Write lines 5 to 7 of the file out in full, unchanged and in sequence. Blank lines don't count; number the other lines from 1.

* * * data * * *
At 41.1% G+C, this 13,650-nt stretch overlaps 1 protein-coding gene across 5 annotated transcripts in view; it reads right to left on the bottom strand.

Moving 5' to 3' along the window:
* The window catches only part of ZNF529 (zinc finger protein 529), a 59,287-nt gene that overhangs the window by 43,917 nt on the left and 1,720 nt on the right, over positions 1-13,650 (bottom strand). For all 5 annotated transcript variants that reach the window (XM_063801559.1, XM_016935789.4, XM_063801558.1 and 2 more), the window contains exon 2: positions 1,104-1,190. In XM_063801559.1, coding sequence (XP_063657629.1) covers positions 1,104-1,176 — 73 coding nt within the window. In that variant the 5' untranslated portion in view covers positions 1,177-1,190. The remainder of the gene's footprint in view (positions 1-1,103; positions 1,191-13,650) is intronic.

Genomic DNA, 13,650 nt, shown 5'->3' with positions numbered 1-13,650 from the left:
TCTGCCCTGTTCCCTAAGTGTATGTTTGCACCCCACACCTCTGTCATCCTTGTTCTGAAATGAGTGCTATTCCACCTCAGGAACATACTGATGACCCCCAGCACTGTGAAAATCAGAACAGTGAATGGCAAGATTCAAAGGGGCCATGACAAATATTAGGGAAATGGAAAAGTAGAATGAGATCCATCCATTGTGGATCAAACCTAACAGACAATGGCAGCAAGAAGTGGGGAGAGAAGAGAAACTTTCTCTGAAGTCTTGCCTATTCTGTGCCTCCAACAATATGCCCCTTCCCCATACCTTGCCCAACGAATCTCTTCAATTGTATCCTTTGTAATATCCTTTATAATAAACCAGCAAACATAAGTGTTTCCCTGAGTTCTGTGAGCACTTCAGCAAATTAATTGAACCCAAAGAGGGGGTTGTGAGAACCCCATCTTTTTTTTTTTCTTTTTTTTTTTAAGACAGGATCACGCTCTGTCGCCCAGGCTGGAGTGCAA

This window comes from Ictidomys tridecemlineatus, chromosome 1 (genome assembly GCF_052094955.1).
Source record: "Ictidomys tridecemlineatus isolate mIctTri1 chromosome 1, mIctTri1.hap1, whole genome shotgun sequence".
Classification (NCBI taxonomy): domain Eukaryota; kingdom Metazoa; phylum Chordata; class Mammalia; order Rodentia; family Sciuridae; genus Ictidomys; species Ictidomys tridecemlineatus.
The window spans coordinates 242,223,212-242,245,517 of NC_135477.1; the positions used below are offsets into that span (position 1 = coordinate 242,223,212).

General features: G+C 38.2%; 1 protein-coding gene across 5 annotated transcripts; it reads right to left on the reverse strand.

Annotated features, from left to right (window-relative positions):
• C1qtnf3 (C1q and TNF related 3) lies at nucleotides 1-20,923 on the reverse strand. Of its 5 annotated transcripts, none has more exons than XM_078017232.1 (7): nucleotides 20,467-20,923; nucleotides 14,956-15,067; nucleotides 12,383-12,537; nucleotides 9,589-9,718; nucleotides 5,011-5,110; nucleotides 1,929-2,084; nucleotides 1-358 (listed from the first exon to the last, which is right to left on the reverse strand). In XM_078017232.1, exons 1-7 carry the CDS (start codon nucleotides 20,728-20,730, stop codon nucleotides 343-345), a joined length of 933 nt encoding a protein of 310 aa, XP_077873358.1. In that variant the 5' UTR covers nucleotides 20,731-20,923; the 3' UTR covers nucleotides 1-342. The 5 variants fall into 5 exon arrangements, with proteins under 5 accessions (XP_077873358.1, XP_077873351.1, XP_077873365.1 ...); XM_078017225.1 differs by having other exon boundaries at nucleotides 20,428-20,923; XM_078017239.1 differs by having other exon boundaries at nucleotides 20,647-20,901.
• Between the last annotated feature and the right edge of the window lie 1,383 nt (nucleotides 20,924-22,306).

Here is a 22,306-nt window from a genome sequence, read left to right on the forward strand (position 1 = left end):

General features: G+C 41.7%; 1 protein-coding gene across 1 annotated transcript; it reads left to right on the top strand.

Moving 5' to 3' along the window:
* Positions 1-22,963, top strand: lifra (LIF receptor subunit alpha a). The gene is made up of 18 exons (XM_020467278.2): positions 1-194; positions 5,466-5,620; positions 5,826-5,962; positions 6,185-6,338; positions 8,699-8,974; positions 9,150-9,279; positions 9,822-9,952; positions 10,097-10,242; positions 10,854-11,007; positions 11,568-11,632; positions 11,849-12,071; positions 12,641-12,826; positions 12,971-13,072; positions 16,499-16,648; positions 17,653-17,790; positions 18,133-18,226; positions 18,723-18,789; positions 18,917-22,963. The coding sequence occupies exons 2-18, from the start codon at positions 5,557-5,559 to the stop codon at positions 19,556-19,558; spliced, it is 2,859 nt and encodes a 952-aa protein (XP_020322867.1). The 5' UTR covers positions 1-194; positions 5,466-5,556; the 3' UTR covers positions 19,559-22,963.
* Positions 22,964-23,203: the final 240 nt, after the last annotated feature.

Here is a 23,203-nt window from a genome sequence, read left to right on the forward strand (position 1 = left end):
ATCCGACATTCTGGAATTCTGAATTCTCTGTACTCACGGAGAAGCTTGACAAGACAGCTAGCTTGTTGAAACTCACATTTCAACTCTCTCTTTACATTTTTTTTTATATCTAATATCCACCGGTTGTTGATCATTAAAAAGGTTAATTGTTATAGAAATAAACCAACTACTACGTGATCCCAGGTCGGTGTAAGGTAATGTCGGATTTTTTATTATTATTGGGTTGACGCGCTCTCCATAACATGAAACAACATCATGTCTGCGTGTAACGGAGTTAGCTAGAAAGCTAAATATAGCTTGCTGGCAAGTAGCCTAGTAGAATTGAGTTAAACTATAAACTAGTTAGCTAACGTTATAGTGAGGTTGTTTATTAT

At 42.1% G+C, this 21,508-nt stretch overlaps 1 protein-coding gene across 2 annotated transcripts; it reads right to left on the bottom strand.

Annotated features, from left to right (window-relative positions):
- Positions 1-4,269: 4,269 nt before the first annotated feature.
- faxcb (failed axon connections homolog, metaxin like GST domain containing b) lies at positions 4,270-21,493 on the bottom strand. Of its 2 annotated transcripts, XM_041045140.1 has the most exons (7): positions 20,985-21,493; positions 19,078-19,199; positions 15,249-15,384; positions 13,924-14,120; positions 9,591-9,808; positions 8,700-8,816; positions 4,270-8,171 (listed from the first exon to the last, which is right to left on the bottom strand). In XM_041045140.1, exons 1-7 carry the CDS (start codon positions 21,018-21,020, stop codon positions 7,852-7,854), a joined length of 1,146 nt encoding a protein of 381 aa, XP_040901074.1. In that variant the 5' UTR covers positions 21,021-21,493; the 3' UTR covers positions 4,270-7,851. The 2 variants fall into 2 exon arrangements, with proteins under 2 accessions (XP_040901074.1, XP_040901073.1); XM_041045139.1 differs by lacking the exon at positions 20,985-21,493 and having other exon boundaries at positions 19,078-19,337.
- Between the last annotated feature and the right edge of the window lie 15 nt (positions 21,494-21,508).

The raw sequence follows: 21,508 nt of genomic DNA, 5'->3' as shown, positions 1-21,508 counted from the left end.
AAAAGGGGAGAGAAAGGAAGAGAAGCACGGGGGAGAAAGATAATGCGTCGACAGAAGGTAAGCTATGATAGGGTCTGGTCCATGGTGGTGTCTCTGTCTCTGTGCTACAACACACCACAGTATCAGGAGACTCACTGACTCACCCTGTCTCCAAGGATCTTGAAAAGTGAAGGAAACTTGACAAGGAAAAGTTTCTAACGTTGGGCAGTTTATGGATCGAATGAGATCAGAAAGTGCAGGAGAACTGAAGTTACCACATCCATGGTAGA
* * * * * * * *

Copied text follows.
TCTGCCCTGTTCCCTAAGTGTATGTTTGCACCCCACACCTCTGTCATCCTTGTTCTGAAATGAGTGCTATTCCACCTCAGGAACATACTGATGACCCCCAGCACTGTGAAAATCAGAACAGTGAATGGCAAGATTCAAAGGGGCCATGACAAATATTAGGGAAATGGAAAAGTAGAATGAGATCCATCCATTGTGGATCAAACCTAACAGACAATGGCAGCAAGAAGTGGGGAGAGAAGAGAAACTTTCTCTGAAGTCTTGCCTATTCTGTGCCTCCAACAATATGCCCCTTCCCCATACCTTGCCCAACGAATCTCTTCAATTGTATCCTTTGTAATATCCTTTATAATAAACCAGCAAACATAAGTGTTTCCCTGAGTTCTGTGAGCACTTCAGCAAATTAATTGAACCCAAAGAGGGGGTTGTGAGAACCCCATCTTTTTTTTTTTCTTTTTTTTTTTAAGACAGGATCACGCTCTGTCGCCCAGGCTGGAGTGCAA

This window comes from Ictidomys tridecemlineatus, chromosome 1 (genome assembly GCF_052094955.1).
Source record: "Ictidomys tridecemlineatus isolate mIctTri1 chromosome 1, mIctTri1.hap1, whole genome shotgun sequence".